keep the date.
Ball goes in
(thwack) to mitt,
and goes out
(thwack) back
to mitt.

Ball fits
mitt, but
not all
the time.
Sometimes
ball gets hit
(pow) when bat
meets it,
and sails
to a place
where mitt
has to quit
in disgrace.
That's about
the bases
loaded,
about 40,000
fans exploded.

It's about
the ball,
the bat,
the mitt,
the bases
and the fans.
It's done
on a diamond,
and for fun.
It's about
home, and it's
about run.
 
Maureen Hurley Kubla at the Bat
A Cutup of Samuel Taylor Coleridge’s “Kubla Khan” and Ernest L. Thayer’s “Casey At The Bat,” by Whitman McGowan


In Xanadu did Kubla Khan
A stately pleasure-dome decree....
The outlook wasn’t brilliant for the local nine that day;
The score stood four to two with but one inning more to play
Where Alph, the sacred river, ran
Through caverns measureless to man
Down to a sunless sea.
And then, when Cooney died at first, and Barrows did the same,
A sickly silence fell upon the patrons of the game.

With walls and towers girdled round:
They thought, If only Kubla could but get a whack at that,
We’d put up even money now, with Kubla at the bat.
But Flynn preceded Kubla, as did also Willy Blake,
And the former was a lulu and the latter was a cake;
But oh! that deep romantic chasm!

A savage place! as holy and enchanted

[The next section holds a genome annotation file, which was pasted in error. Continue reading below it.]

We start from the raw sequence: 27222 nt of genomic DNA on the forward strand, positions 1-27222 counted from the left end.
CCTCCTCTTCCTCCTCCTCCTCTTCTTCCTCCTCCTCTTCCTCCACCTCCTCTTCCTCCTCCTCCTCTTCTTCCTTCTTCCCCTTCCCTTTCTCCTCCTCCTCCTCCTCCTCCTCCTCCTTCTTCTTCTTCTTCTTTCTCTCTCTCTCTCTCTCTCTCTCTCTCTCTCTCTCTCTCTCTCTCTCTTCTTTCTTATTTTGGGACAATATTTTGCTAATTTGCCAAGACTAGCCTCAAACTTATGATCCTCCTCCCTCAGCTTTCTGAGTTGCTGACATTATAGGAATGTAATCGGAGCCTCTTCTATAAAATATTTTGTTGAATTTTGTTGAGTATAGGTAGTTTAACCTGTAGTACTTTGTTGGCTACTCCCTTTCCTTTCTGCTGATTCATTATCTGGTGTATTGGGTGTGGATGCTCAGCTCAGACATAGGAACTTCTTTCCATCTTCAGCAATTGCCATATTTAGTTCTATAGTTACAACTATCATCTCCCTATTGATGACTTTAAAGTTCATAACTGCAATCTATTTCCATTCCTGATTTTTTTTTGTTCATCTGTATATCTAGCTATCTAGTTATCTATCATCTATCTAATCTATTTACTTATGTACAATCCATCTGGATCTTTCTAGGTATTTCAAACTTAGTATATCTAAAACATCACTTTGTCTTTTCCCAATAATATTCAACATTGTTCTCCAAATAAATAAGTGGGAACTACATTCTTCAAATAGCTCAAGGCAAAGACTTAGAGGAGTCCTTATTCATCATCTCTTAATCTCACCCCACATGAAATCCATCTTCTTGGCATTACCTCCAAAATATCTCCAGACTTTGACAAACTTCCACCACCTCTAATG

As e’er beneath a waning moon was haunted
By woman wailing for her demon-lover!
But Flynn let drive a single, to the wonderment of all,
And Blake, the much despised, tore the cover off the ball
And when the dust had lifted and men saw what had occurred,
There was Willy safe at second and Flynn a-huggin’ third

And from this chasm, with ceaseless turmoil seething,
As if this earth in fast thick pants were breathing,
Then from five thousand throats and more there rose a lusty yell,
It rumbled through the valley; it rattled in the dell;
And ’mid these dancing rocks at once and ever
It flung up momently the sacred river,
For Kubla, mighty Kubla, was advancing to the bat.

Ten thousand eyes were on him as he rubbed his hands with dirt,
Then reached the caverns measureless to man.
Five thousand tongues applauded when he wiped them on his shirt,
Then sank in tumult to a lifeless ocean.
And ’mid this tumult Kubla heard from far
Ancestral voices prophesying war!
And now the leather-covered sphere came hurtling through the air,
And Kubla stood a-watching it in haughty grandeur there,
Close by the sturdy batsman the ball unheeded sped—
“That ain’t my style,” said Kubla. “Steeeeerike one!,” the umpire said.

The shadow of the dome of pleasure
Floated midway on the waves;
It was a miracle of rare device,
A sunny pleasure-dome with caves of ice!...
From the benches black with people, there went up a muffled roar,
Like the beating of the storm waves on a stern and distant shore.
“Kill him; kill the umpire!” shouted someone from the stand,—
And it’s likely they’d have killed him had not Kubla raised his hand.

He signalled to the pitcher, and once more the spheroid flew;

It was an Abyssinian maid,

And on her dulcimer she played,